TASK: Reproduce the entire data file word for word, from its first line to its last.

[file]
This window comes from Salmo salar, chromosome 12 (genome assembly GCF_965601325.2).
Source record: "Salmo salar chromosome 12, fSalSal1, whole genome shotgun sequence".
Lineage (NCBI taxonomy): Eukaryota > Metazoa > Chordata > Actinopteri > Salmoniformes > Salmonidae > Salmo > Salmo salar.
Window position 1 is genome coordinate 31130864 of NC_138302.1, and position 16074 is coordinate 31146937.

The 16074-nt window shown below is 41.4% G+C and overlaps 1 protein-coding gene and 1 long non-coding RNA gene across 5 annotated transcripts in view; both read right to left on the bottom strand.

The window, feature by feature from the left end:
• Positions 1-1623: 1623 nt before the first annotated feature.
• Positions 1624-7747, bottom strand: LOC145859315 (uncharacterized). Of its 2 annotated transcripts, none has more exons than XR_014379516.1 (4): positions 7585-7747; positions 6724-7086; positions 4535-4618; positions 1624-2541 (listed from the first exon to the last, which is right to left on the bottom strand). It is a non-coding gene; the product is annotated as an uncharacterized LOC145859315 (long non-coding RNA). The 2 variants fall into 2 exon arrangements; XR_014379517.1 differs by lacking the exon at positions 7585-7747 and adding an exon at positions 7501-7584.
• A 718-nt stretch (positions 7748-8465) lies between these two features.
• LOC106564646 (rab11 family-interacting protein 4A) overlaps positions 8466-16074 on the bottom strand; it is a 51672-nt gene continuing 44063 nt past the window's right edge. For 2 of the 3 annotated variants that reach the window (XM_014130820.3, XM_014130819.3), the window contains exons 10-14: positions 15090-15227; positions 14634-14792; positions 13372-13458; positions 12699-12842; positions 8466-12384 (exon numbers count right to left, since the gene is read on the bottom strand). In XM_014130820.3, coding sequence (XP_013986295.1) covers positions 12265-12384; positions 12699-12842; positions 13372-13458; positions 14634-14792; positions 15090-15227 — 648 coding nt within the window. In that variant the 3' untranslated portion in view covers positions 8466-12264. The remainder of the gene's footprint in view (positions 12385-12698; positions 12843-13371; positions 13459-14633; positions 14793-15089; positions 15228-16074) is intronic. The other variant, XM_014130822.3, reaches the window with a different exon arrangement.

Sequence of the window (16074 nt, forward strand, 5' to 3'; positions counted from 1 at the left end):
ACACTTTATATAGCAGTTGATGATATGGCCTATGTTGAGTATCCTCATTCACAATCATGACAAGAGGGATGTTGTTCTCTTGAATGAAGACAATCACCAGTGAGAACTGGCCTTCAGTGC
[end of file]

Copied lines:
This window comes from Salmo salar, chromosome 12 (genome assembly GCF_965601325.2).
Source record: "Salmo salar chromosome 12, fSalSal1, whole genome shotgun sequence".
Lineage (NCBI taxonomy): Eukaryota > Metazoa > Chordata > Actinopteri > Salmoniformes > Salmonidae > Salmo > Salmo salar.
Window position 1 is genome coordinate 31130864 of NC_138302.1, and position 16074 is coordinate 31146937.

The 16074-nt window shown below is 41.4% G+C and overlaps 1 protein-coding gene and 1 long non-coding RNA gene across 5 annotated transcripts in view; both read right to left on the bottom strand.

The window, feature by feature from the left end:
• Positions 1-1623: 1623 nt before the first annotated feature.
• Positions 1624-7747, bottom strand: LOC145859315 (uncharacterized). Of its 2 annotated transcripts, none has more exons than XR_014379516.1 (4): positions 7585-7747; positions 6724-7086; positions 4535-4618; positions 1624-2541 (listed from the first exon to the last, which is right to left on the bottom strand). It is a non-coding gene; the product is annotated as an uncharacterized LOC145859315 (long non-coding RNA). The 2 variants fall into 2 exon arrangements; XR_014379517.1 differs by lacking the exon at positions 7585-7747 and adding an exon at positions 7501-7584.
• A 718-nt stretch (positions 7748-8465) lies between these two features.
• LOC106564646 (rab11 family-interacting protein 4A) overlaps positions 8466-16074 on the bottom strand; it is a 51672-nt gene continuing 44063 nt past the window's right edge. For 2 of the 3 annotated variants that reach the window (XM_014130820.3, XM_014130819.3), the window contains exons 10-14: positions 15090-15227; positions 14634-14792; positions 13372-13458; positions 12699-12842; positions 8466-12384 (exon numbers count right to left, since the gene is read on the bottom strand). In XM_014130820.3, coding sequence (XP_013986295.1) covers positions 12265-12384; positions 12699-12842; positions 13372-13458; positions 14634-14792; positions 15090-15227 — 648 coding nt within the window. In that variant the 3' untranslated portion in view covers positions 8466-12264. The remainder of the gene's footprint in view (positions 12385-12698; positions 12843-13371; positions 13459-14633; positions 14793-15089; positions 15228-16074) is intronic. The other variant, XM_014130822.3, reaches the window with a different exon arrangement.

Sequence of the window (16074 nt, forward strand, 5' to 3'; positions counted from 1 at the left end):
ACACTTTATATAGCAGTTGATGATATGGCCTATGTTGAGTATCCTCATTCACAATCATGACAAGAGGGATGTTGTTCTCTTGAATGAAGACAATCACCAGTGAGAACTGGCCTTCAGTGC